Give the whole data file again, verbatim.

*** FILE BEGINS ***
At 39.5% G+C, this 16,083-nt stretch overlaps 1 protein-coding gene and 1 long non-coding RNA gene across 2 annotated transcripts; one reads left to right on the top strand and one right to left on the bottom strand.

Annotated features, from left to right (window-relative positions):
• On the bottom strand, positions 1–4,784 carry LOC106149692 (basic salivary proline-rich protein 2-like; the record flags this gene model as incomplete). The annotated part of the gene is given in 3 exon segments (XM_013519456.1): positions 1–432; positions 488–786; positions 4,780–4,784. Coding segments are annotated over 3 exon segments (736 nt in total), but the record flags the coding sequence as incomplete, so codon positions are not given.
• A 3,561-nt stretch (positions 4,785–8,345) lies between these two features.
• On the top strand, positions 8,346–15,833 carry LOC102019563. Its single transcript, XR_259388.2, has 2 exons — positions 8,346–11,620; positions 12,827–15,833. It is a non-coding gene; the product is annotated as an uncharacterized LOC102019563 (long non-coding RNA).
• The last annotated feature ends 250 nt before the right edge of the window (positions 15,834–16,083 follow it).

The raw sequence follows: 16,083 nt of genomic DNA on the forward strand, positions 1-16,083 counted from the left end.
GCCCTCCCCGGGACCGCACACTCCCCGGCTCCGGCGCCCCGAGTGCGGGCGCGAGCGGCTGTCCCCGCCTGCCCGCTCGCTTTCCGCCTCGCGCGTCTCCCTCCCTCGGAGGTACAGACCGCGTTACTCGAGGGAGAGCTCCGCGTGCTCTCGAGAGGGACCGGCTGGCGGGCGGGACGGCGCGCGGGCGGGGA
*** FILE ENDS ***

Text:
At 39.5% G+C, this 16,083-nt stretch overlaps 1 protein-coding gene and 1 long non-coding RNA gene across 2 annotated transcripts; one reads left to right on the top strand and one right to left on the bottom strand.

Annotated features, from left to right (window-relative positions):
• On the bottom strand, positions 1–4,784 carry LOC106149692 (basic salivary proline-rich protein 2-like; the record flags this gene model as incomplete). The annotated part of the gene is given in 3 exon segments (XM_013519456.1): positions 1–432; positions 488–786; positions 4,780–4,784. Coding segments are annotated over 3 exon segments (736 nt in total), but the record flags the coding sequence as incomplete, so codon positions are not given.
• A 3,561-nt stretch (positions 4,785–8,345) lies between these two features.
• On the top strand, positions 8,346–15,833 carry LOC102019563. Its single transcript, XR_259388.2, has 2 exons — positions 8,346–11,620; positions 12,827–15,833. It is a non-coding gene; the product is annotated as an uncharacterized LOC102019563 (long non-coding RNA).
• The last annotated feature ends 250 nt before the right edge of the window (positions 15,834–16,083 follow it).

The raw sequence follows: 16,083 nt of genomic DNA on the forward strand, positions 1-16,083 counted from the left end.
GCCCTCCCCGGGACCGCACACTCCCCGGCTCCGGCGCCCCGAGTGCGGGCGCGAGCGGCTGTCCCCGCCTGCCCGCTCGCTTTCCGCCTCGCGCGTCTCCCTCCCTCGGAGGTACAGACCGCGTTACTCGAGGGAGAGCTCCGCGTGCTCTCGAGAGGGACCGGCTGGCGGGCGGGACGGCGCGCGGGCGGGGA